[0033] While some embodiments of the enhanced drawer structure 100 may be configured with a single stored passcode 154, other embodiments of the enhanced drawer structure 100 may be configured with a plurality of stored passcodes 154, e.g. 154a-154j, such as to provide a unique passcode 154 for a user USR or for a group of users USR. Embodiments 100 that are configured with a plurality of stored passcodes 154 may preferably provide tracking of the access to a drawer structure 100. For example, if a record indicates that a certain entered passcode 127 matched to a stored passcode 154 was used at a given time, this access to the drawer 100 may be attributed to an individual user USR that corresponds to the entered and recorded passcode 127, 154. Alternately, if such an indicated user USR was not present at the time, the information may indicate that the entered and accepted passcode 127 may have been compromised, wherein the previously acceptable stored passcode 154 may be chosen to be deleted and/or changed.

    [0034] The enhanced drawer structure 100 may automatically lock 408 (FIG. 15) when the enhanced drawer 102 is moved 141c (FIG. 12) from the open position 142o to the closed position 142c. As well, if the enhanced drawer structure 100 remains unlocked for a threshold period of time 410 (FIG. 15), the lock 148 may preferably be re-engaged automatically after the time threshold 156 is reached, e.g. after a set point of 30-60 seconds is reached. For example, as seen in Figure 4, a time threshold 156, such as stored within a memory 146, may be established, e.g. through an I/O data port 152, and/or may comprise a preconfigured threshold value 156. In some embodiments, if the enhanced drawer 102 is left in a closed 142c and unlocked position, the latch 148 may preferably lock 410 after the time threshold 156 is reached.

    [0035] The enhanced drawer housing 104 seen in Figure 4 comprises different components associated with the security of the enhanced drawer structure 100, which are integrated within an electronic key lock assembly 158, such as to provide an access pad 124, e.g. a keypad 124a or a card pad 124b (FIG. 16), connected to a processor 144, and having a corresponding memory 146. The electronic key lock 158 may also comprise a power source 159, such as a compartment to hold a replaceable or rechargeable battery. In some embodiments, the electronic key lock 158 comprises a Model No. DK-APH keylock module 158, available through Digilock by Security People, Inc., of Petaluma, CA.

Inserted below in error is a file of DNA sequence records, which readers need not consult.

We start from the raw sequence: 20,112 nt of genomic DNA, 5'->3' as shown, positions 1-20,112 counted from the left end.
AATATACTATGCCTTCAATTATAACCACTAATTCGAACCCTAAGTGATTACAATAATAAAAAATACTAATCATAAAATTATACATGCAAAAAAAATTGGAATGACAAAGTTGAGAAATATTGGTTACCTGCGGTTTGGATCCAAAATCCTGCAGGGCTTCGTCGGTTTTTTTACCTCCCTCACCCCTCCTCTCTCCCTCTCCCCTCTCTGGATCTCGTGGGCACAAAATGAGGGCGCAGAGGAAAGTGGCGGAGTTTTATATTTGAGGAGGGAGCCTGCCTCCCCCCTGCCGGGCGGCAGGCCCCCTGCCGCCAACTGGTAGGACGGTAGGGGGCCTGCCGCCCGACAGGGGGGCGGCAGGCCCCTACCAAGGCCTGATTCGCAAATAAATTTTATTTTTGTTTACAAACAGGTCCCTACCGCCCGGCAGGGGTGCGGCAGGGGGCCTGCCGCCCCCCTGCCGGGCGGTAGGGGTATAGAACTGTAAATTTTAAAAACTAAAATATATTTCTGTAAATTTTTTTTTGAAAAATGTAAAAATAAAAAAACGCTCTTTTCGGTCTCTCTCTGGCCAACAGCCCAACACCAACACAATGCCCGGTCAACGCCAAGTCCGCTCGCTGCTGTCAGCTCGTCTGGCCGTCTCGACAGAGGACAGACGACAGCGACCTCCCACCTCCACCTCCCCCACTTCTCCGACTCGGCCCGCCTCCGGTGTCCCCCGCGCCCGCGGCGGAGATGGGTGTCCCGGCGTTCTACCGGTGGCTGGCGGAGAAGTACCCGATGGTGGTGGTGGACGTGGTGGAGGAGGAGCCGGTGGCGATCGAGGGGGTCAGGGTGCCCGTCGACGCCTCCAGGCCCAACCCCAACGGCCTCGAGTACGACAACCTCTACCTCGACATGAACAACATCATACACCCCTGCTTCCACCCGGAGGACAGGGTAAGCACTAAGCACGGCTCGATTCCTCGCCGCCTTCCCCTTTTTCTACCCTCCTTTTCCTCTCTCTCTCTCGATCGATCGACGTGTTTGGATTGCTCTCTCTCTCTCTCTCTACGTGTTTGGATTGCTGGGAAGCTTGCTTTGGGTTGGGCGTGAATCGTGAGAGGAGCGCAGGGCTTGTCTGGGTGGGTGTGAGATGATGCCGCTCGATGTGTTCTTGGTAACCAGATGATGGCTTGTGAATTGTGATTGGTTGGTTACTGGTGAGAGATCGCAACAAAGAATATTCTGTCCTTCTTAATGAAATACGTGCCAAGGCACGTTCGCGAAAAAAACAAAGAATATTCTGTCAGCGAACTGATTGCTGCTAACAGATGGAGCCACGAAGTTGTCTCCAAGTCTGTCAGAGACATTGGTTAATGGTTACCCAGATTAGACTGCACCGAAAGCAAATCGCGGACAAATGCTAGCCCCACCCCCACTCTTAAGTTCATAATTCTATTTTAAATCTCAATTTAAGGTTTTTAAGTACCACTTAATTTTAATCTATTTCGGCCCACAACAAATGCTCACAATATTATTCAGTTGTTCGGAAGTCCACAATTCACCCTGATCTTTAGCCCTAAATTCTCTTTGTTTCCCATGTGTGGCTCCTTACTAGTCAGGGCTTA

[0036] The enhanced drawer structure 100 may be configured for a wide variety of work environments, such as for but not limited to hospitals, laboratories, medical offices, retail or other business applications, or even for home applications. For example, the enhanced drawer structure 100 may be configured for a wide variety of hospital requirements and workflow, such as but not limited to:
    • a secure slide-out drawer structure that is mounted directly under a work surface module;
    • a secure slide-out drawer structure with that is mounted freestanding on a column, below a keyboard;
    • a secure slide-out drawer structure that is mounted freestanding on a column, with the top of the drawer housing 104 acting as a primary work surface;
    • multiple secure slide-out drawer structures 100 that are stacked with respect to each other; or
    • a stationary secure drawer system within a medical environment.


    [0037] Different enhanced drawers 102 may preferably be configured for different system configurations 100. For example, some enhanced drawer structures 100 may comprise an open enhanced drawer 102, such as having a single compartment 106 defined within the drawer interior 103. An open drawer configuration may preferably be slidable 141o (FIG. 13) from a closed position 142c to an open position 1042o, wherein at the open position 142o, a rear portion, e.g. 3 inches, of the drawer 102, is still retained within the drawer housing 104. At this position 142o, the user USR may controllably press the drawer catch(es) 114, such as located on the side or bottom 107 of the enhanced drawer 102, to remove the enhanced drawer 102 entirely from the housing 104. Other enhanced drawers 102 may further comprise any of dividers 106 or covers 112, such as for dispensing of medications 302 or other medical supplies. While different embodiments of the enhanced drawer 102 may preferably be removable from the housing 104, some drawer structures 100, such as for medical dispensing, may be configured as free-standing enclosures that can load, hold, and administer medications 302, and be docked securely in the drawer housing 104.

    [0038] Figure 5 is a schematic view of an exemplary embodiment of an enhanced medical dispensing drawer 100, wherein the enhanced drawer structure 100 is attached to a medical cart 161 having a base column 166, such as under a keyboard 172. For example, an exemplary cart 161 may comprise a base column 166 attached to a cart base 162 having a plurality of casters 164, wherein the cart 161 comprises means 168 for attaching one or more different modules to the base column 166, such as but not limited to the enhanced drawer structure 100, a work module 174, and/or a keyboard module 170. In some embodiments, the cart 161 comprises a variable height rolling cart (VHRC), such as available through GCX Corp., of Petaluma, CA.